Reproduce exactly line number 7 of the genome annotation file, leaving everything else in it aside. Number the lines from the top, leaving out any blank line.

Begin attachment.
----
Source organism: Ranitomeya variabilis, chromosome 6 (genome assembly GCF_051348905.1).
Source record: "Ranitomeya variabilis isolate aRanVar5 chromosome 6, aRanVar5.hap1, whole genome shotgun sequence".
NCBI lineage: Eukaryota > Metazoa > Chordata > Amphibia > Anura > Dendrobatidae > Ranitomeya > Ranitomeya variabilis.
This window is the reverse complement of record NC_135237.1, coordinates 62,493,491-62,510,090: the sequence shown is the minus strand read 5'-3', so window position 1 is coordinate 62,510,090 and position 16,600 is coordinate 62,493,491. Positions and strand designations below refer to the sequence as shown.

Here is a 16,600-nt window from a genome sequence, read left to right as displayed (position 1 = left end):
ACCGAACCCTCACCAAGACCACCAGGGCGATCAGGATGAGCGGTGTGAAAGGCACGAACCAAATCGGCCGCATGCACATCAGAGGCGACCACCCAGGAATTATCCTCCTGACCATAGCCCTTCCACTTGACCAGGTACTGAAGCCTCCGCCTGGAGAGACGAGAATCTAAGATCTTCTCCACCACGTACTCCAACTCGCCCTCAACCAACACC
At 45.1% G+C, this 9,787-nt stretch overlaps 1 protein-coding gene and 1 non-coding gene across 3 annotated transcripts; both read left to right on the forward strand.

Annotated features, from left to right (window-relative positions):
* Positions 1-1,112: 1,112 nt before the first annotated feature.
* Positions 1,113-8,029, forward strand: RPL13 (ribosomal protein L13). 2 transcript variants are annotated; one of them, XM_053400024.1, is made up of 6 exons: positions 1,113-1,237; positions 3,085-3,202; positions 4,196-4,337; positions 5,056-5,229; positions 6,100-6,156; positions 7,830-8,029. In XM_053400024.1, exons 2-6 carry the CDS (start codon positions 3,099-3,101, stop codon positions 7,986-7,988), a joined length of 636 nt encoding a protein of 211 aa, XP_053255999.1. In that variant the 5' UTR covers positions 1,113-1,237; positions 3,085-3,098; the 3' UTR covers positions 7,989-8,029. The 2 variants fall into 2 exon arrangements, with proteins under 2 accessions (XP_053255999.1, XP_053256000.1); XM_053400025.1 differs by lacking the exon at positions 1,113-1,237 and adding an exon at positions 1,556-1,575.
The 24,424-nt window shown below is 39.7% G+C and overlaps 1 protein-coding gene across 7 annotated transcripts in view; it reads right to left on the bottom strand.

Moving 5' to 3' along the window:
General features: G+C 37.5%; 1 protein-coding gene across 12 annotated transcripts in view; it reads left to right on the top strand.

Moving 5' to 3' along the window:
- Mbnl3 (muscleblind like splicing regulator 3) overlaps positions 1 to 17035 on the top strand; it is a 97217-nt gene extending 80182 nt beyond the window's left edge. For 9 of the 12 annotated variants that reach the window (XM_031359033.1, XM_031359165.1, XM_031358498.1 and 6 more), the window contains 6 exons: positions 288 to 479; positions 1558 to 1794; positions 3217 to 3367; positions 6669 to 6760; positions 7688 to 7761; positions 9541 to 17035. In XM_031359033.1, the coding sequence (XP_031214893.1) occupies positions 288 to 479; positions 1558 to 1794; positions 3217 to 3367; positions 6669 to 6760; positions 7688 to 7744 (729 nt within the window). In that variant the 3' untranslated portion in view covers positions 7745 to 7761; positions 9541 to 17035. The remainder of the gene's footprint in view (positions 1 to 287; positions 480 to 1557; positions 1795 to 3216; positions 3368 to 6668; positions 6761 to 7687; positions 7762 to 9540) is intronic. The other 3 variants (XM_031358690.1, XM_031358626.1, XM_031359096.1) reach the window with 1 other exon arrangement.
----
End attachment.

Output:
At 45.1% G+C, this 9,787-nt stretch overlaps 1 protein-coding gene and 1 non-coding gene across 3 annotated transcripts; both read left to right on the forward strand.